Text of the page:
Philo of Alexandria attempted a synthesis of the Greek, Jewish, Egyptian and Babylonian worlds. He navigated freely between these heterogeneous, trenchant, distinct, cultures, religions and philosophies. He took advantage of their strengths, their originality. He is one of the first to have succeeded in overcoming and transcending their idiosyncrasies. It was a premonitory effort, two thousand years ago, to think globally.
Philo was also a master of contradictions. In this, he can be a model for the troubled, contracted, stifling, reactionary periods we have entered.
On the one hand, Philo can be characterized as a neo-Platonic philosopher. He takes up and develops the concept of Logos as the « axis » of the world (ἔξίς). « It is a Logos, the Logos of the eternal God, who is the most resistant and solid support of the universe. « (De Plantat. 10).
Founding axis, ground of being, the Logos is at the same time principle of change, the divine word, an intelligible being, and the immemorial Wisdom. Neither begotten like men, nor un-begotten like God, the Logos is the « intermediate being » par excellence.
On the other hand, Philo affirms that God remains superior to any idea that might be formulated about Him. He declares that God is « better than virtue, better than science, better than good in itself » (De Opifico, m.8). Nothing is like God and God is like nothing (De Somn. I, 73). In this he takes up the point of view formulated by Deutero-Isaiah (Is 48:18-25, 46:5-9, 44,7).
God has nothing in common with the world, He has withdrawn totally from it, and yet His presence still penetrates it, and even fills it completely, in spite of this absence.
So, is God the Logos or a silent and absent God? Or both?
One could seek an answer by thinking over the variations of the nature of the created world, and over the various combinations of divine presence and absence.
Philo distinguishes two kinds of creation: the ideal man – which God « made » (ἐποίήσεν), and the earthly man – which God “fashioned” (ἒπλασεν). What is the difference? The ideal man is a pure creation, a divine, immaterial form. The earthly man is ‘fashioned’ plastically (it is the same etymological root) from matter (the raw mud).
The mud, the matter, are only intermediaries. Terrestrial man is therefore a mixture of presence and absence, of matter and intelligence. « The best part of the soul that is called intelligence and reason (νοῦς καί λόγος) is a breath (pneuma), a divine character imprint, an image of God. « (Quod. Det. Pot. Ins. 82-84)
Through these puns and ad hoc mixes of concepts, Philo postulates the existence of various degrees of creation. Not everything has been created by God ex nihilo, in one go: there are second or third creations, delegated to a gradation of intermediate beings.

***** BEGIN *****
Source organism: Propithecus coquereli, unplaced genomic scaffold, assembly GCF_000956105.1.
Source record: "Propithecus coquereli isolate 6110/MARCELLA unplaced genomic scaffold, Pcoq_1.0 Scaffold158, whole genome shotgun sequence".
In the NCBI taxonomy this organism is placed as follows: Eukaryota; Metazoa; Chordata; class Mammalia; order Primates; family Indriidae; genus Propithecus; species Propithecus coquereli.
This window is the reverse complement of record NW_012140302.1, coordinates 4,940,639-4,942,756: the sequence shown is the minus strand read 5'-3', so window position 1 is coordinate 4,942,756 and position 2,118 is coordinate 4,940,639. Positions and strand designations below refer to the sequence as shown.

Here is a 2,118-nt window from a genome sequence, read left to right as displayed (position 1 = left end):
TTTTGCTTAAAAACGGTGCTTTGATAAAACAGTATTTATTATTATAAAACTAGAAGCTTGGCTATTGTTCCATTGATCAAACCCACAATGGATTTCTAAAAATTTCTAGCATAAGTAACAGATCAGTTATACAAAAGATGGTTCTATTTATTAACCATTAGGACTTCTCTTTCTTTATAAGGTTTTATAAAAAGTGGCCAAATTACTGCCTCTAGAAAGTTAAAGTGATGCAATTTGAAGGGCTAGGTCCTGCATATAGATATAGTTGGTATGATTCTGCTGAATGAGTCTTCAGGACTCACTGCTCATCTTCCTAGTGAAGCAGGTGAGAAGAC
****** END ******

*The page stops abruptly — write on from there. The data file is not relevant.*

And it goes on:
On the one hand, God, and on the other hand, various levels of reality, such as the Logos, the ideal Man, the Adamic, earthly, Man.
Only the best beings are born both of God and through him. The other beings are born not of and through him, but through intermediaries who belong to a level of reality inferior to the divine reality.
Such a world, mixed, complex, a mixture of mud and soul, divine and earthly, is the most universal religious and philosophical idea possible in a time of transition.
This idea was widely spread in Philo’s time through mystery cults.
Mystery has always been part of the very essence of the religious phenomenon, in all traditions, in all cultures. In Egypt, Greece, Rome, Chaldea, mystery cults were observed in Egypt, Greece, Rome, Chaldea, which had sacred, hidden words. Initiation allowed progressive access to this secret knowledge, which was supposed to contain divine truths.
The mystery was spread everywhere, emphatic, putative.
For Philo, the Torah itself was a deep « mystery ». This is why he begged Moses to help and guide him, to initiate him: « O Hierophant, speak to me, guide me, and do not cease anointing until, leading us to the brilliance of the hidden words, you show us its invisible beauties. « (De Somn. II, 164).
The « hidden words » are the « shadow » of God (Leg Alleg. III, 96). They are His Logos. They come from an impalpable world, an intermediary between the sensible and the divine.
The Logos is also a means of approaching God, a vehicle of supplication. The Logos is the great Advocate, the Paraclete. He is the High Priest who prays for the whole world, of which he is clothed as of a garment (Vita Mos. 134).